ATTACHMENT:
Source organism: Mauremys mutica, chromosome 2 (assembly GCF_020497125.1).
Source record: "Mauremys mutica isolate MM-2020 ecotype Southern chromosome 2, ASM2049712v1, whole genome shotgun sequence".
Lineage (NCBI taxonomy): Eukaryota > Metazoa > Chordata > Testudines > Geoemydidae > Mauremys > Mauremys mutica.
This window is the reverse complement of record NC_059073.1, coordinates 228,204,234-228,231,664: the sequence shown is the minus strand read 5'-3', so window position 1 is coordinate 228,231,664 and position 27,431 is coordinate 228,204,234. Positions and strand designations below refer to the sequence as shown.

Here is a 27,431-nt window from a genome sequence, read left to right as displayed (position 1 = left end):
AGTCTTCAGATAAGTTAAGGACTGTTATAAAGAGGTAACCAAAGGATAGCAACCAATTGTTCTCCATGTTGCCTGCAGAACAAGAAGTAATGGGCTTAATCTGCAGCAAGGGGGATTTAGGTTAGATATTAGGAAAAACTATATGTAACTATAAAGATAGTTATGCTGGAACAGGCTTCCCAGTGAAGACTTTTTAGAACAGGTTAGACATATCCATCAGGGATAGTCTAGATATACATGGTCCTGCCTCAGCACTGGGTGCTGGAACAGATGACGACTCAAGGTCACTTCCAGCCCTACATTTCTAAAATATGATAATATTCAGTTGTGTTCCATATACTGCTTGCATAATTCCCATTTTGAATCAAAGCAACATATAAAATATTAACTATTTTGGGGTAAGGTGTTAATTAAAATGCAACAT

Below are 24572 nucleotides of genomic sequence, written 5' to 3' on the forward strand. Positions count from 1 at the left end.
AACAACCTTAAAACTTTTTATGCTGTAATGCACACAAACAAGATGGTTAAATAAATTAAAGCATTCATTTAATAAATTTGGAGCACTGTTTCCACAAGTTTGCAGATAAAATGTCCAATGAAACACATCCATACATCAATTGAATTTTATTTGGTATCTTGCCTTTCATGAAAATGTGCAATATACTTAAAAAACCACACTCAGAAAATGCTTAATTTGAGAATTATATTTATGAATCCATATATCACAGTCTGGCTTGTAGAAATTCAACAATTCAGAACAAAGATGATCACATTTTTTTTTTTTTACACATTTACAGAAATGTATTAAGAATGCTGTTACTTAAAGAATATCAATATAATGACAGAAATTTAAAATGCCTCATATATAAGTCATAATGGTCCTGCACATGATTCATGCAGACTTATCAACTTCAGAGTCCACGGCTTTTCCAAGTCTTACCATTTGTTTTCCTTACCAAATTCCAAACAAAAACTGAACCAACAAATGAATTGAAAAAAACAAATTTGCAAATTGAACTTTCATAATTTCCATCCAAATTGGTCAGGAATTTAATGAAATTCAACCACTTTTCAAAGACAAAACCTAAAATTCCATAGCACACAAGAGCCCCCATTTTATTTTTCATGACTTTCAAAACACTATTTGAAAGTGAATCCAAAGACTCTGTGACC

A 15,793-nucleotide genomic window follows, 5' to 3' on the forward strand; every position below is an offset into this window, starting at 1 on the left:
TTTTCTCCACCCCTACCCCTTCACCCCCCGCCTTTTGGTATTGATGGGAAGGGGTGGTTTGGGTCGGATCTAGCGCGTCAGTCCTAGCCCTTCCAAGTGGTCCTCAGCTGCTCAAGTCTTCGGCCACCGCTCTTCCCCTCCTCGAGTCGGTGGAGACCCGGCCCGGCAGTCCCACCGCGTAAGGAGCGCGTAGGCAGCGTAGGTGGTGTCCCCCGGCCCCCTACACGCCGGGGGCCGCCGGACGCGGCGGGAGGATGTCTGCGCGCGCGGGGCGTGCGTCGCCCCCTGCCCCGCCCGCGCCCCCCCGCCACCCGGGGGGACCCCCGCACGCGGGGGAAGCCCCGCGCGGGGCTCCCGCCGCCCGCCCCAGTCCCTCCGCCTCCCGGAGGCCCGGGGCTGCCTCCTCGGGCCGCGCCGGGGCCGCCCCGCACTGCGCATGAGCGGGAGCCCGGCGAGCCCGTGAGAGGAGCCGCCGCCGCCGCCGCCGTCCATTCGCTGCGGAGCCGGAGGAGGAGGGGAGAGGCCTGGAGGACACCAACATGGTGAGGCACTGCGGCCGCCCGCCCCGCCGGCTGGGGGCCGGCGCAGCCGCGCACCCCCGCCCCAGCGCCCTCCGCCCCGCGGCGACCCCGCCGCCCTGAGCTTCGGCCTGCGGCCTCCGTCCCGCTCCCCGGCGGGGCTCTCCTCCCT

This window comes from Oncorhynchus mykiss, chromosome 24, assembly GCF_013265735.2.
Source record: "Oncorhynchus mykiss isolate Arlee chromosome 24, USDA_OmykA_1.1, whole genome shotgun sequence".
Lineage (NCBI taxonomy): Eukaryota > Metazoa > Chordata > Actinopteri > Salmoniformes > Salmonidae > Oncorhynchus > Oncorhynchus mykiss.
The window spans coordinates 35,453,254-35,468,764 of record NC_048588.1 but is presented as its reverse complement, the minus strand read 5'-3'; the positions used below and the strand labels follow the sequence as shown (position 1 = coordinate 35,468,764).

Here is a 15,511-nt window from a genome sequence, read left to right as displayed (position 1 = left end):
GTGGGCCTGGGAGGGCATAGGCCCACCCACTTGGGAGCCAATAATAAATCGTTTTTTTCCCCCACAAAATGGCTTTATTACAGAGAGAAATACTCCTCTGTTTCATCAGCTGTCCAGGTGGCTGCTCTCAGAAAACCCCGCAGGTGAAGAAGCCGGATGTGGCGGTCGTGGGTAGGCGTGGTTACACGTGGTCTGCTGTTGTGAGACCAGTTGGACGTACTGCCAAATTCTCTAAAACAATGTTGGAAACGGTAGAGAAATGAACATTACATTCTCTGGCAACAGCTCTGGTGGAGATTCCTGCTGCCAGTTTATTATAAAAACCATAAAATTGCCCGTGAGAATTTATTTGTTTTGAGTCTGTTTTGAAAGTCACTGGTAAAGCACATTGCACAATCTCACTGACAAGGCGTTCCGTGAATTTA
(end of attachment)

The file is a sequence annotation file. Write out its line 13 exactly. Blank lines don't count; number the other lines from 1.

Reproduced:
Lineage (NCBI taxonomy): Eukaryota > Metazoa > Chordata > Actinopteri > Salmoniformes > Salmonidae > Oncorhynchus > Oncorhynchus mykiss.